Seljuk Architecture and Urbanism in Anatolia

Seljuk Architecture and Urbanism in Anatolia

By Ali Uzay Peker

European Architectural History Network Newsletter, No. 1 (2008)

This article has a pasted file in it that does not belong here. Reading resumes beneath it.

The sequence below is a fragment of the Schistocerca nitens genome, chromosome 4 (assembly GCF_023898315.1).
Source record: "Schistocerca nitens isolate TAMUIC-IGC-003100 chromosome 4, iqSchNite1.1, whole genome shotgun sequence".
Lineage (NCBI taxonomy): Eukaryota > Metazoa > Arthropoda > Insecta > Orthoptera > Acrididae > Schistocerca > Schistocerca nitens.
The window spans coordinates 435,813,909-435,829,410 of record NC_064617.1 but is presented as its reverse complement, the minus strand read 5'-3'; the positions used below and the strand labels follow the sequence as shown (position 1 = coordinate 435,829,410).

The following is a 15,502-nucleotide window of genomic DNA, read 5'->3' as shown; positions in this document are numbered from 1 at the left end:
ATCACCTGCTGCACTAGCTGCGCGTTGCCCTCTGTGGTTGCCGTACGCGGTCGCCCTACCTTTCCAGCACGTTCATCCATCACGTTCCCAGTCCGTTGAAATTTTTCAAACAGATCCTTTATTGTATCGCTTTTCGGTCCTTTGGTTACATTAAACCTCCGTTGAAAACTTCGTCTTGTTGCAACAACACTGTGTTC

Introduction: This essay provides a guide to the most important Seljuk sites in the city of Konya and offers an overview of Seljuk history and of Seljuk cities in Anatolia. Seljuk is a general name given to the Turcoman groups settled in Anatolia at the end of the eleventh century. The house of Seljuk originated north of the Caspian and Aral Seas in the Oghuz confederacy. In the tenth century the Seljuks migrated from their ancestral homelands into mainland Persia, where they founded the Iran Seljuk Sultanate or Great Seljuk Empire. Between the eleventh and thirteenth centuries, Seljuks gradually migrated to western Asia and took control of the cities of eastern and central Anatolia where Seljuk chieftains and army commanders established city-states. Contrary to popular misconceptions, the early Seljuks were not illiterate nomads, but pursued a sedentary life before their migration to Iran and Anatolia. As Richard N. Frye points out, “Turks were town and village dwellers, except in regions where natural conditions imposed a nomadic life on them.” The members of the Seljuk family accepted Islam in the last decades of the tenth century near the city of Jand. Their subsequent progress towards the west attested to their will and ambition to make their mark among the Middle Eastern nations.

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